“Manners and Patience” – they are the two essential characteristics of a farmer practicing conservation agriculture, according to James Julian, from Co. Laois.

The young farmer has significantly reduced the amount of fungicides he is applying to his tillage crops. Crop nutrition has played a major role in this reduction, as well as paying a close eye on crop conditions by walking fields weekly.

In this installment of CROPS WATCH James chatted to TerraChem agronomist John Mulhare about his decision to move to a direct-drill system and implement practices on his farm which will help to improve his soil fertility, plant health and the environment.

From pollinator strips to grass margins the Co. Laois farmer has embraced conservation agriculture and gets plenty of advice from BASE (Biodiversity, Agriculture, Soil and Environment) Ireland, a group which James is a member of that puts a large focus on soil biology and the environment.

Moving to a system of conservation agriculture

Looking at a seed crop of Costello winter wheat, James explained that he first moved to direct-drilling to save on labour and he gradually began to see improvements for the environment and soil health.

“Slowly over the last number of years the whole farm has moved to direct-drilling,” James commented.

James purchased a Weaving direct-drill, but also increased the amount of organic fertiliser being used on his farm and began to plant cover crops. Following on from this progress he began to focus on plant health.

“Once we got a good balance of nutrients in the soil we started to focus on the plant itself and plant health, because all nutrients in the soil aren’t available to the plant at any given time,” James explained.

“I started doing leaf analysis. Whatever nutrients the plant is low in it gets.

I’ve tried to cut back on fungicides, but I’m not shutting the door on them. The crop will get what it needs.

“It’s not a massively thick crop, but it still has yield potential so I suppose that’s helping and there hasn’t been major weather pressure either for fungicides so we’ll just play it by ear really.”

So far this season James’s winter wheat has received:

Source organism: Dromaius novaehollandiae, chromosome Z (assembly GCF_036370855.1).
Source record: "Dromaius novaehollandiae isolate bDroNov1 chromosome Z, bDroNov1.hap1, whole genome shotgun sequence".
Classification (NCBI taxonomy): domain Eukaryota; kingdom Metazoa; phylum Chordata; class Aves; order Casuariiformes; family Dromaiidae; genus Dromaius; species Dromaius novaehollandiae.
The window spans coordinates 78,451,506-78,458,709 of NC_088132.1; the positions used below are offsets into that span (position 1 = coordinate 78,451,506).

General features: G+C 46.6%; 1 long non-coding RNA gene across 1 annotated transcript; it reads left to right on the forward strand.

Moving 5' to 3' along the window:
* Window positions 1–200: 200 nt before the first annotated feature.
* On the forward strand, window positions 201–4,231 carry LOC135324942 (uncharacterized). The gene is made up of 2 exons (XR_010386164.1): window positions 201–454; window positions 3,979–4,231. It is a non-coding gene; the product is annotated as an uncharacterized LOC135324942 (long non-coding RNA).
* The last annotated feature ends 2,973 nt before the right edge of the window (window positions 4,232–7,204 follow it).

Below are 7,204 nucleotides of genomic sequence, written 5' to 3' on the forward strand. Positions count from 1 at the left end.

• Cereal Aloy;
  • Grow Plan B+;
  • One fungicide.

At present, James is monitoring the crop and may apply a T2 of Treoris and Prosaro. However, he has no set date to spray the crop and may apply these products as a head spray if there isn’t enough disease pressure in the crop at flag leaf. John added that this is a very significant saving on fungicides.

“Plant health is foremost to keep disease at bay. We work with the weather and monitor crops and try and look at them once a week,” James added.

Crop rotation

Improving the crop rotation on the farm has also improved soil and plant health. Traditionally, spring barley and sugar beet were grown on the farm. When the sugar factory closed continuous spring barley was planted. However, James now has a rotation including: spring barley; beans; winter wheat; and winter oats.

Beans are key to James’s rotation. He explained that for little input they add a lot to the soil, as could be seen from the nodules on the roots of the crop. The crop of beans will receive three applications of boron.

Included in James’s crop of beans is a pollinator strip. He simply avoided a strip of the cover crop of forage rape with the sprayer after the winter and allowed the strip to flower and feed the bees.

‘Manners and patience’

While James started out using the direct-drill to reduce the amount of labour on the farm, he clearly puts a lot of detail and effort into his farming system. As he said himself the system requires patience; it’s not just about using a direct-drill.

You need a lot of patience. Sometimes I don’t have it. Manners and patience and knowing when to go and when not to go.

“The drill is the last piece of the puzzle really. It’s all down to soil. There’s no point heading out into a field with a direct-drill and dropping it and hoping everything is going to be okay. That’s where you’ll fail miserably.”